The North Carolina Department of Health and Human Services’ Communicable Disease Branch is accepting applications for HIV Medication Assistance Program Manager. This position is responsible for managing all aspects of the HIV Medication Assistance Program (HMAP), overseeing the HMAP supervisors, ensuring that eligible recipients receive life-saving medications appropriately, that the program is operating efficiently, and for assuring that the program follows all federal requirements.

Epidemiologist II – Massachusetts

The Massachusetts Department of Public Health is hiring an Epidemiologist II within their Office of Health Care Planning of the Bureau of Infectious Disease and Laboratory Sciences. This posting is open until filled.

Director, Ryan White – Tennessee

The Tennessee Department of Health is hiring for a Director within their Ryan White Part B Program. This posting is open until filled.

Upcoming Conferences

Fast-Track Cities 2019

Fast-Track Cities 2019 will take place September 8-11, 2019, in London. This will be the first international conference of more than 270 cities and municipalities, including from the United States, that are accelerating their responses to HIV, tuberculosis, and viral hepatitis. The conference’s aim is to highlight successes achieved across the Fast-Track Cities network, address cross-cutting challenges faced by local stakeholders, and share best practices in accelerating urban AIDS responses, inclusive of co-infectious diseases and comorbid conditions. Registration is currently open.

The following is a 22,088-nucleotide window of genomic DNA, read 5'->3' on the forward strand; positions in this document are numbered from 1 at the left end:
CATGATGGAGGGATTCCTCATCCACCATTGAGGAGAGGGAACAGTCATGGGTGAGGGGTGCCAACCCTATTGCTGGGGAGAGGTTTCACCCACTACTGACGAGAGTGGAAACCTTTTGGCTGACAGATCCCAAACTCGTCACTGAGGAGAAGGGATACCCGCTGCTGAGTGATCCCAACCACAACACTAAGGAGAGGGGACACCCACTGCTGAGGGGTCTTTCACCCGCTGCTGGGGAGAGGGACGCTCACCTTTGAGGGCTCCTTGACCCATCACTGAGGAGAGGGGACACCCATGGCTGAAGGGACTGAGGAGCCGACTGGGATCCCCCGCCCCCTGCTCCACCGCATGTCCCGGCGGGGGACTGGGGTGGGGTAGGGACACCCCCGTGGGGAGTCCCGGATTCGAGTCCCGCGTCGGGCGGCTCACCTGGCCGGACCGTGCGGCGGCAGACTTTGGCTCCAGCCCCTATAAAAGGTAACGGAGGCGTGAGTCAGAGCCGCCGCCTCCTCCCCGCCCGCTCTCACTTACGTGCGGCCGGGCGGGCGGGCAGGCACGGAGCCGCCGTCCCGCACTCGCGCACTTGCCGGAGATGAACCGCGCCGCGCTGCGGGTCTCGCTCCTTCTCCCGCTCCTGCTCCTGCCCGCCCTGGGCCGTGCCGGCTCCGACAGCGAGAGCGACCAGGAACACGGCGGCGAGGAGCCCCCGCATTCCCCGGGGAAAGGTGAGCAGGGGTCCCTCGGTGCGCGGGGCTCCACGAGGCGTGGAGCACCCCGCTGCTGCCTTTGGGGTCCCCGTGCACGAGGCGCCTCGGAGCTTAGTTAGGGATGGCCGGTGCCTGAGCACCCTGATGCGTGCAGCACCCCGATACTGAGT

News Bulletin

HIV and Hepatitis Outbreaks Strike West Virginia as State Waits for Opioid Funds

“West Virginia communities, still waiting on federal funds to combat the opioid crisis, are experiencing a surge in HIV and hepatitis A, and at least one public health official sees a connection.

Since March 2018, West Virginia has seen over 2,500 cases of hepatitis A, a contagious liver disease that can be spread through contaminated food or drink. The state typically sees fewer than 15 cases per year. The Mountain State averages 74 new cases of HIV a year, but Huntington, W.Va., has seen 53 new cases alone so far in 2019.”

He Emerged from Prison a Potent Symbol of HIV Criminalization

“Last week, Michael L. Johnson, a former college wrestler convicted of failing to disclose to sexual partners that he was H.I.V. positive in a racially charged case that reignited calls to re-examine laws that criminalize H.I.V. exposure, walked out of the Boonville Correctional Center in Missouri 25 years earlier than expected.

Mr. Johnson, 27, was released on parole on Tuesday after an appeals court found that his 2015 trial was ‘fundamentally unfair.’ His original sentence was longer than the state average for second-degree murder.”

Researchers say they’re closer to finding cure for HIV after using CRISPR technology to eliminate disease in live mice for the first time

“Researchers say they’re one step closer to finding a potential cure for HIV after successfully eliminating the virus in living mice for the first time.

Using a combination of CRISPR gene-editing technology and a therapeutic treatment called LASER ART, scientists at Temple University and the University of Nebraska Medical Center said they erased HIV DNA from the genomes of animals in what they call an unprecedented study that was published Tuesday in the journal Nature Communications.”